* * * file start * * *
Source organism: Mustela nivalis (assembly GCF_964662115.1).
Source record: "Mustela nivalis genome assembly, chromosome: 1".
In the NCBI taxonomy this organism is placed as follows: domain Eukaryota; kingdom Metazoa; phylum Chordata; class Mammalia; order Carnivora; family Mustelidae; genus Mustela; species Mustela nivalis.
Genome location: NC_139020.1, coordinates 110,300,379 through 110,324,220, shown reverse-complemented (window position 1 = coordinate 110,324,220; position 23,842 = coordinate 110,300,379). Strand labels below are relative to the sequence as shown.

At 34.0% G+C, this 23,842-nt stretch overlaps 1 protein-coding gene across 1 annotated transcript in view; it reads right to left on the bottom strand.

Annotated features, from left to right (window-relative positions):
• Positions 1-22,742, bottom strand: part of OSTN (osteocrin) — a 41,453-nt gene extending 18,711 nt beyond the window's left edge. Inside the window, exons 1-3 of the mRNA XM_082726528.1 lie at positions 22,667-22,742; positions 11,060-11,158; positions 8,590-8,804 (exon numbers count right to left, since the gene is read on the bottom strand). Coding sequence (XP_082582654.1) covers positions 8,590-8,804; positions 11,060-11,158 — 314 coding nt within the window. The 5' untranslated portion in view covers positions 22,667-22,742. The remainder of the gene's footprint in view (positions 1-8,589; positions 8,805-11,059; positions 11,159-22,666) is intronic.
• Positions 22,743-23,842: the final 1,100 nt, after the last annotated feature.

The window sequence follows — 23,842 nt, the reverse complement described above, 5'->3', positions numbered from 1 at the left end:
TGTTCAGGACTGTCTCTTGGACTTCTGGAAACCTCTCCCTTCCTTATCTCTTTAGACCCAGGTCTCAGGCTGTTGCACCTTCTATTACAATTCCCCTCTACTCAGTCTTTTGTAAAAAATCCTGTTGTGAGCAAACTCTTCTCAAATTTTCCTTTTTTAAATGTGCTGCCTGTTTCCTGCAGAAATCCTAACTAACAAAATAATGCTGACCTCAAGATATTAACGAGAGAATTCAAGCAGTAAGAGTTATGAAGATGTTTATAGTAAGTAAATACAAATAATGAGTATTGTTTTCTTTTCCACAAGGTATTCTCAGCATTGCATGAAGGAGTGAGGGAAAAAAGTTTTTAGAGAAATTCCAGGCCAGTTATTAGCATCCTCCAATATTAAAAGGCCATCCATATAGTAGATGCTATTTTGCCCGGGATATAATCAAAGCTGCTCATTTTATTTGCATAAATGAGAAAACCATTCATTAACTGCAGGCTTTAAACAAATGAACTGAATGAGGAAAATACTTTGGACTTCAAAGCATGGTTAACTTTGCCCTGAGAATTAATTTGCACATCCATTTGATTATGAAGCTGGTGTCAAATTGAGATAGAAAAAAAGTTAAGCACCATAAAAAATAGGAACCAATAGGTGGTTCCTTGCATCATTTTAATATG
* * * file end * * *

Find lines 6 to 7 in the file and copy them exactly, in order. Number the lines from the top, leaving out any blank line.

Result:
Annotated features, from left to right (window-relative positions):
• Positions 1-22,742, bottom strand: part of OSTN (osteocrin) — a 41,453-nt gene extending 18,711 nt beyond the window's left edge. Inside the window, exons 1-3 of the mRNA XM_082726528.1 lie at positions 22,667-22,742; positions 11,060-11,158; positions 8,590-8,804 (exon numbers count right to left, since the gene is read on the bottom strand). Coding sequence (XP_082582654.1) covers positions 8,590-8,804; positions 11,060-11,158 — 314 coding nt within the window. The 5' untranslated portion in view covers positions 22,667-22,742. The remainder of the gene's footprint in view (positions 1-8,589; positions 8,805-11,059; positions 11,159-22,666) is intronic.